It was still difficult to make ‘long distance calls’ (such as to the London area ) and Dad had been unable to contact his Mother. Coincidentally, Mum had booked a telephone call to let her Dad (who needed to return to work early from the family holiday in Weymouth) know how they were. They had been waiting over an hour in their hotel lobby for their ‘slot’ when they saw two sailors chatting.

Troops were returning to their ships and her friend, a CPO’s wife, dared Queenie to ask the sailors why they were still there though her hubby had been recalled. While they spoke, a “stunning blond sailor with his cap thrust back on his head” came in and joined them. He asked if they were from London (he recognised the accent); said that he had been unable to ring his Mum and asked if she would ring her to let her know how he was when she got back to London.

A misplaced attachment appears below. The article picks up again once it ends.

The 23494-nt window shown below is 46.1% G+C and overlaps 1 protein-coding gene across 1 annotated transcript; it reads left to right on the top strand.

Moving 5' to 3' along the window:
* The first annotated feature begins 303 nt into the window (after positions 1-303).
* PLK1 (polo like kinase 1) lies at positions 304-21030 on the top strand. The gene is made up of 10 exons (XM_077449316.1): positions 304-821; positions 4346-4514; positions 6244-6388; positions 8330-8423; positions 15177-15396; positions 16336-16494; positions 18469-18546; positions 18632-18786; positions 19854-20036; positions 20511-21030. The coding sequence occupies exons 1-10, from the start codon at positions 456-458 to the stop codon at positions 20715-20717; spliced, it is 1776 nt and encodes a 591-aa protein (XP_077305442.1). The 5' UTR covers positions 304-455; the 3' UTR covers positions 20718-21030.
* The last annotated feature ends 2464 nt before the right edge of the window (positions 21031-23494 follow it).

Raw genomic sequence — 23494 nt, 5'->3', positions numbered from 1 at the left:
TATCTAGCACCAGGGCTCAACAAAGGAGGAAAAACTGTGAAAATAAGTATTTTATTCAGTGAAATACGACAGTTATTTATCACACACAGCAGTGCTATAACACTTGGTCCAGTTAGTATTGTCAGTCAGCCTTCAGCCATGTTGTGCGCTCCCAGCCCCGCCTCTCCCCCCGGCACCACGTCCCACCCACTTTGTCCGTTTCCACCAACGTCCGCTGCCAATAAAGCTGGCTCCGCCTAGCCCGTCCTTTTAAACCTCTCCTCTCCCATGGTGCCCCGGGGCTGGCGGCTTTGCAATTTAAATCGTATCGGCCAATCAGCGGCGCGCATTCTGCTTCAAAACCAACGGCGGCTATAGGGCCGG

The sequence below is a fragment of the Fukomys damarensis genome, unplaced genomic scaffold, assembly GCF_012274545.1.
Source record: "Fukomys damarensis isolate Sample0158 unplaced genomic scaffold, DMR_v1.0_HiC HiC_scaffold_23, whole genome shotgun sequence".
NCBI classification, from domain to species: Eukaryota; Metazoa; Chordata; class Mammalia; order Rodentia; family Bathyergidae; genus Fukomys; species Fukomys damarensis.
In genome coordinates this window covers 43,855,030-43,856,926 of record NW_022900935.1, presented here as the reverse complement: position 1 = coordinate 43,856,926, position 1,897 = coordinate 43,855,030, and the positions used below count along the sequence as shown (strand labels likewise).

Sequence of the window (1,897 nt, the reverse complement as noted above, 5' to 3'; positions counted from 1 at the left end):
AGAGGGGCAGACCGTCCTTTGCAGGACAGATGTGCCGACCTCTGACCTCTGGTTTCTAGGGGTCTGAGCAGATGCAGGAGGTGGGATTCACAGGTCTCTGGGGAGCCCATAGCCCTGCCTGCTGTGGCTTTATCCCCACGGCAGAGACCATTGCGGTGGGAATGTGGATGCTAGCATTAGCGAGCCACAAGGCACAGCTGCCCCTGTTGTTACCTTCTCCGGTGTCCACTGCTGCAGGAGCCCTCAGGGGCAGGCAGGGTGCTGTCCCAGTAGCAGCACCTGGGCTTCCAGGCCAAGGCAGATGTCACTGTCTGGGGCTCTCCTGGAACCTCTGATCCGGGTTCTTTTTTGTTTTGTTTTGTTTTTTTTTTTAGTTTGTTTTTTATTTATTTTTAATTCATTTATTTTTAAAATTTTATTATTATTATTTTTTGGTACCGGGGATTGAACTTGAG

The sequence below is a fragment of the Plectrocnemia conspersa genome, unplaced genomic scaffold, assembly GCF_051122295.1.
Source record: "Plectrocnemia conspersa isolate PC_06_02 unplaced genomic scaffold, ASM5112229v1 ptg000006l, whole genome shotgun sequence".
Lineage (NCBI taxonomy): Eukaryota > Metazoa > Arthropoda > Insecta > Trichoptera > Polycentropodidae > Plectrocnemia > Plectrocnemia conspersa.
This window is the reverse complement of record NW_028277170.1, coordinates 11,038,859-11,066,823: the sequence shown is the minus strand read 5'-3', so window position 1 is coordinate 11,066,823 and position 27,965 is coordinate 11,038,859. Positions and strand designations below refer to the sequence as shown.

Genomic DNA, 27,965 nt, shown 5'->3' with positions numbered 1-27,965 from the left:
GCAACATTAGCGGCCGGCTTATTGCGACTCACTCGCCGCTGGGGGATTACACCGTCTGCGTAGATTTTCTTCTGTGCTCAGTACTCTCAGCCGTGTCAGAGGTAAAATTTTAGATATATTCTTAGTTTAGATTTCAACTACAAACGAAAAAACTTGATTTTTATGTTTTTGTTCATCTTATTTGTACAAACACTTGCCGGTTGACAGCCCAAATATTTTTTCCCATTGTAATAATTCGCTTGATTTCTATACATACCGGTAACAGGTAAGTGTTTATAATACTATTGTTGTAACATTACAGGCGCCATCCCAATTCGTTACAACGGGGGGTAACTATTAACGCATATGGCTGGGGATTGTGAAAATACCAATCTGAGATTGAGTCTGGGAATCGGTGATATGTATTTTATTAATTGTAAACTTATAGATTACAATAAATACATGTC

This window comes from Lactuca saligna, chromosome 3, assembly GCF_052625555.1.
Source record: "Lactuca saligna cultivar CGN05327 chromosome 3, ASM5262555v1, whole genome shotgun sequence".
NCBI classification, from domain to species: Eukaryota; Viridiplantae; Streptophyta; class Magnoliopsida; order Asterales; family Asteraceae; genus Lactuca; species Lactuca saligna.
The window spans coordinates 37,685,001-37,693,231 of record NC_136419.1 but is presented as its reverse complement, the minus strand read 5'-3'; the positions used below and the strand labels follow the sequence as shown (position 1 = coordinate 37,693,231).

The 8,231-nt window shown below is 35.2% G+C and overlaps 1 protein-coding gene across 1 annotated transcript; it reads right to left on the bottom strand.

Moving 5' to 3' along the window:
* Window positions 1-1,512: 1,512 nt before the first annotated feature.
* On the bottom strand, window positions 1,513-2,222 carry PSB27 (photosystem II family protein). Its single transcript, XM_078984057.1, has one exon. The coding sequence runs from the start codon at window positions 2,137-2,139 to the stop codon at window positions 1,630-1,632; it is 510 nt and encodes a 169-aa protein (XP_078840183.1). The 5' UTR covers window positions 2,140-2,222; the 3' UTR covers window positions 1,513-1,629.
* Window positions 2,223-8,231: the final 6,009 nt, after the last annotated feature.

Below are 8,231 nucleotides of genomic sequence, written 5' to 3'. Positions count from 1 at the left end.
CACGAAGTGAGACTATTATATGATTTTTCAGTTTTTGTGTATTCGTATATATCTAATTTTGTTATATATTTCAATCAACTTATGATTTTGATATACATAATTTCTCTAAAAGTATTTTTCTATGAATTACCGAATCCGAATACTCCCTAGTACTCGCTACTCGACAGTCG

Though that was not ‘the done thing’ in those days, (his Mum might have put her down as ‘one of those girls’) her Mum agreed to swapping telephone numbers (GLAdstone 4886 for her Dad and ADDiscombe 3859 for his Mum) Queenie was stunned when her Mum received a letter from Blom asking for permission to write to her.

A letter written from HMS Cardiff on Monday 13th November 1939 notes that “we arrived in harbour yesterday after five days at sea… We are expecting to go to sea any minute now”. The wedding was postponed three times; hardly surprising when you realise that he could be called to sea at a moment’s notice. My Mum had to renew the banns at her local church more than once. Dads Mum forgot on one occasion (and also forgot to pay the vicar).